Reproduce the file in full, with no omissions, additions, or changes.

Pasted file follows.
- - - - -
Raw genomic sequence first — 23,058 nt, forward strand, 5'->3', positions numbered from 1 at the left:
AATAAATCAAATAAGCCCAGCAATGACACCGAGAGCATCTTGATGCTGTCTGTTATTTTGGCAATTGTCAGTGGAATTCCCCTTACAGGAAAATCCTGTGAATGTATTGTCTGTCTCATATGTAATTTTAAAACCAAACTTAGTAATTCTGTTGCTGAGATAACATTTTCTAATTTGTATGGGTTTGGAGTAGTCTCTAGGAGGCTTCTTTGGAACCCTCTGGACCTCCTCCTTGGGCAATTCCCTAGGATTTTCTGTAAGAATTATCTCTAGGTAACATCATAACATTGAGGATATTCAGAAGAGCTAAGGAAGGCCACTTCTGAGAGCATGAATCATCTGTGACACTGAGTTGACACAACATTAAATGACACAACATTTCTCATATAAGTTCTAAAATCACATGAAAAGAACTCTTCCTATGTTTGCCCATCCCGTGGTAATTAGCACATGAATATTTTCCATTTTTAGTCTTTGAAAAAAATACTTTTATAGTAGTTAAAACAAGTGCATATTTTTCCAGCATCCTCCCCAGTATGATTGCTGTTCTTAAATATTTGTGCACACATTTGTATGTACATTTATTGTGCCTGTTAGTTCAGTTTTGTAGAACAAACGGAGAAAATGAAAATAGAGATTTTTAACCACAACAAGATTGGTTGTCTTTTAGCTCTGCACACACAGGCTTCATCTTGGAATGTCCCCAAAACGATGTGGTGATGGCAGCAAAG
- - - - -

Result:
Raw genomic sequence first — 23,058 nt, forward strand, 5'->3', positions numbered from 1 at the left:
AATAAATCAAATAAGCCCAGCAATGACACCGAGAGCATCTTGATGCTGTCTGTTATTTTGGCAATTGTCAGTGGAATTCCCCTTACAGGAAAATCCTGTGAATGTATTGTCTGTCTCATATGTAATTTTAAAACCAAACTTAGTAATTCTGTTGCTGAGATAACATTTTCTAATTTGTATGGGTTTGGAGTAGTCTCTAGGAGGCTTCTTTGGAACCCTCTGGACCTCCTCCTTGGGCAATTCCCTAGGATTTTCTGTAAGAATTATCTCTAGGTAACATCATAACATTGAGGATATTCAGAAGAGCTAAGGAAGGCCACTTCTGAGAGCATGAATCATCTGTGACACTGAGTTGACACAACATTAAATGACACAACATTTCTCATATAAGTTCTAAAATCACATGAAAAGAACTCTTCCTATGTTTGCCCATCCCGTGGTAATTAGCACATGAATATTTTCCATTTTTAGTCTTTGAAAAAAATACTTTTATAGTAGTTAAAACAAGTGCATATTTTTCCAGCATCCTCCCCAGTATGATTGCTGTTCTTAAATATTTGTGCACACATTTGTATGTACATTTATTGTGCCTGTTAGTTCAGTTTTGTAGAACAAACGGAGAAAATGAAAATAGAGATTTTTAACCACAACAAGATTGGTTGTCTTTTAGCTCTGCACACACAGGCTTCATCTTGGAATGTCCCCAAAACGATGTGGTGATGGCAGCAAAG